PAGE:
by Carzand Cudders, November 1, 2011
ŠInformation Disciplines, Inc.
NOTE: This document may be circulated or quoted from freely,
as long as the copyright credit is included.
The death of Artificial Intelligence pioneer John McCarthy last week at age 84 reminded us of the role of
LISP, the functional programming language that has been in the mainstream of A.I. programming for an
amazing half century. For most of that time span students learning Lisp were
puzzled by the central role of two cryptic keywords
Those keywords arose in an era when machine independence wasn't viewed as especially important. They were directly tied to the internal instruction format of IBM's 704-709 line of large-scale computers having 36-bit words.
|operation code||flags||XR||operand address|
The operation code for those instructions always began with 000 or 100. But a few very important instructions had a different format. The designated index register XR was used not for address modification, but as an operand of the instruction (operation code = 001, 010, 011, 110, or 111) itself:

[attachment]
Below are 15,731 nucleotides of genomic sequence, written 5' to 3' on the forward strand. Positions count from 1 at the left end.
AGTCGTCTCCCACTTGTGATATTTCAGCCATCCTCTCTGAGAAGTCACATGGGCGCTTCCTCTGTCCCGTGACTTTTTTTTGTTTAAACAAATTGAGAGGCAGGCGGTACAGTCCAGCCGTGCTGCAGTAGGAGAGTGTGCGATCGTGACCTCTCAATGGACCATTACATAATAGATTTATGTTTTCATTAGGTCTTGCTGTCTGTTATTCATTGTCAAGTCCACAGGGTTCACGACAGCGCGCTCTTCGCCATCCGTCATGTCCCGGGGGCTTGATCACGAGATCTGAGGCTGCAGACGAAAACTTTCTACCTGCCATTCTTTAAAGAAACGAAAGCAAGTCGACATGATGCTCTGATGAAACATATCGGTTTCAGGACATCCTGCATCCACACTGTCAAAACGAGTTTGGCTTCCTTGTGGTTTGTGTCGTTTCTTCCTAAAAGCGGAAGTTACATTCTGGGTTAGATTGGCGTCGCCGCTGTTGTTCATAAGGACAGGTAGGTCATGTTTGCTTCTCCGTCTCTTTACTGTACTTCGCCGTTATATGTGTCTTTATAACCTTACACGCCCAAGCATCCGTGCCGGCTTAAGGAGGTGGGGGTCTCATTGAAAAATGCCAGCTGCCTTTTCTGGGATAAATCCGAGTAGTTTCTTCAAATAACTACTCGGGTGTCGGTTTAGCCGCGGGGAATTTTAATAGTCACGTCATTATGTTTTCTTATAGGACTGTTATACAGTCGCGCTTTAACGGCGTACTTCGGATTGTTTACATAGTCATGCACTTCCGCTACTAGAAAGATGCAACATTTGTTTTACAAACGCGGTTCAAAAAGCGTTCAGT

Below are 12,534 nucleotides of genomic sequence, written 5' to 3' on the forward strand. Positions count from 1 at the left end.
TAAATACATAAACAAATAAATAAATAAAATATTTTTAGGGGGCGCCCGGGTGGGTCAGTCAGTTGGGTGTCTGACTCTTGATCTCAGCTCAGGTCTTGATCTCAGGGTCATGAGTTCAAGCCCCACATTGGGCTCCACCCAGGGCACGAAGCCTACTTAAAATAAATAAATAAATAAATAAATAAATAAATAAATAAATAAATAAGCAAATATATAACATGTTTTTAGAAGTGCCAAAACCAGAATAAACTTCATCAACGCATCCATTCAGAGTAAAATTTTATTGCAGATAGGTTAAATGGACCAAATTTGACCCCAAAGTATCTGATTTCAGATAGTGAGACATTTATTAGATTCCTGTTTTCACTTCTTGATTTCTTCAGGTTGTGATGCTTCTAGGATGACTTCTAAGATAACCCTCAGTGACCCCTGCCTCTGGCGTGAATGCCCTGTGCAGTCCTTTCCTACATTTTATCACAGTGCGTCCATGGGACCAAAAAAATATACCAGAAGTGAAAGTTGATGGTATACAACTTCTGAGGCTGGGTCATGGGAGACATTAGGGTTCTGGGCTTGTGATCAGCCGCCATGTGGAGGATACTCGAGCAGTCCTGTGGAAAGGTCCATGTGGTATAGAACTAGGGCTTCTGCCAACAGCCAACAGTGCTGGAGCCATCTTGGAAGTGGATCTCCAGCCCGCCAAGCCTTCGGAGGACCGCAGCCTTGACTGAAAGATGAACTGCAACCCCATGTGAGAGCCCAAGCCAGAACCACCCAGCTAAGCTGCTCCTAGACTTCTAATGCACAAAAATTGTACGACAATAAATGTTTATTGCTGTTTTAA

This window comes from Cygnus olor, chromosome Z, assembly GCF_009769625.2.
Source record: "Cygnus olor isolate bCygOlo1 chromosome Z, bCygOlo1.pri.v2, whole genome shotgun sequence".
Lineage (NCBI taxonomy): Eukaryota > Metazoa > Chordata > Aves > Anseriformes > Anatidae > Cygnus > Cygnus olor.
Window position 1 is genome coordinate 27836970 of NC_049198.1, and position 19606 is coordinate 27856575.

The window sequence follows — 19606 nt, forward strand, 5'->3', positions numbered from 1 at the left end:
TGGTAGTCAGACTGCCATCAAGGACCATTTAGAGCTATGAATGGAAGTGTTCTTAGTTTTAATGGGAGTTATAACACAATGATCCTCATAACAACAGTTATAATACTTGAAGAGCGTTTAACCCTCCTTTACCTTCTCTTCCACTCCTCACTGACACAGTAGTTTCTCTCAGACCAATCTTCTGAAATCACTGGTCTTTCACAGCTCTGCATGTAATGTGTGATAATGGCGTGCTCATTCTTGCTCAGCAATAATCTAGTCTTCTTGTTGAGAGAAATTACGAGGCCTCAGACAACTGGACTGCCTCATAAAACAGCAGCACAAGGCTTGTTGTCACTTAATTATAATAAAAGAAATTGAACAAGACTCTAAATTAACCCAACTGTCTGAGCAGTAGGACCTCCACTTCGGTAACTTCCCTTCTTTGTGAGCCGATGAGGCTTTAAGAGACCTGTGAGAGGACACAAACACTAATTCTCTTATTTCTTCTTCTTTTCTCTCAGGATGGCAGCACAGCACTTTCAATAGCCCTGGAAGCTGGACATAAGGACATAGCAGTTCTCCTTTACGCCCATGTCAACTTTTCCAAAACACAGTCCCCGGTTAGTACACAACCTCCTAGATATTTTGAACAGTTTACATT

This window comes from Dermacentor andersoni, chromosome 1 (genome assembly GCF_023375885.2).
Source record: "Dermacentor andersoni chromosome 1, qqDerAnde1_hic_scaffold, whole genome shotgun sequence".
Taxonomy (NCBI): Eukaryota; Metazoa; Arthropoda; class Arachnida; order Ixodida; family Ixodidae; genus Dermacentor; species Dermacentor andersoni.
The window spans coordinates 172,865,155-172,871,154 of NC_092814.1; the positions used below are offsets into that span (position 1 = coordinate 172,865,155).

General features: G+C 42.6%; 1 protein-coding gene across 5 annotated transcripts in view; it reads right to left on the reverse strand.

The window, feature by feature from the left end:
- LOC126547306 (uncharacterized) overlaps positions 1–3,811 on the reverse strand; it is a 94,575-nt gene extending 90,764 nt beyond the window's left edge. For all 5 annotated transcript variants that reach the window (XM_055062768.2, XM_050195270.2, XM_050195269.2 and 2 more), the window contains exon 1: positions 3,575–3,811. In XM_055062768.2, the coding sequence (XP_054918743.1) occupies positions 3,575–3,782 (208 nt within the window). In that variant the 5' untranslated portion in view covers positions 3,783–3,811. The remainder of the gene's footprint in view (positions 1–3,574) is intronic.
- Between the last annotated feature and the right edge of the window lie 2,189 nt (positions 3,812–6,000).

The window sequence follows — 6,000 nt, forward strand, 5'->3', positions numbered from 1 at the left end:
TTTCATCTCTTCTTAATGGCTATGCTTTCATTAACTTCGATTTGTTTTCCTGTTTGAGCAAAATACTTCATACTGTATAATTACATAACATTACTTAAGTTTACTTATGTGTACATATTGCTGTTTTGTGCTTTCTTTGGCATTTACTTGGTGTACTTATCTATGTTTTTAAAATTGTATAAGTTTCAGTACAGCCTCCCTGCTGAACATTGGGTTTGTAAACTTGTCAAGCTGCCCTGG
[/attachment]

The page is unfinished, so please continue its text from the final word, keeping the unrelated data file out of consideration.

The so-called decrement field was interpreted by the machine as an immediate operand, but
since it was the same length as a word address (15 bits) and since other instructions could access
it directly, programs could also use it in a data word to designate
any directly addressable operand. That brings us to
"Lisp" originally stood for "list processing". A Lisp program consists of a bunch of lists. Some of those lists represent functions where the first element names the function and the remaining elements are its operands. Program execution consists, more or less, of evaluating the top-level function. We can visualize a list like this:
(diagnose, symptom1, symptom2, symptom3)but how can such a list be efficiently represented in an IBM 709 comnputer?
The original solution, slightly oversimplified here, is elegant and efficient, although inexcusably machine-dependent in nomenclature. A 36-bit word is a node specifying two operands:
Attempts have been made in later dialects of Lisp to replace those meaningless historical keywords, but
many Lisp programmers, even now, prefer to stay with the originals. One possible factor is a strange convention for
abbreviating combinations of multiple
cdrs. See the
Wikipedia explanation, if you're interested.
Last modified November 1, 2011
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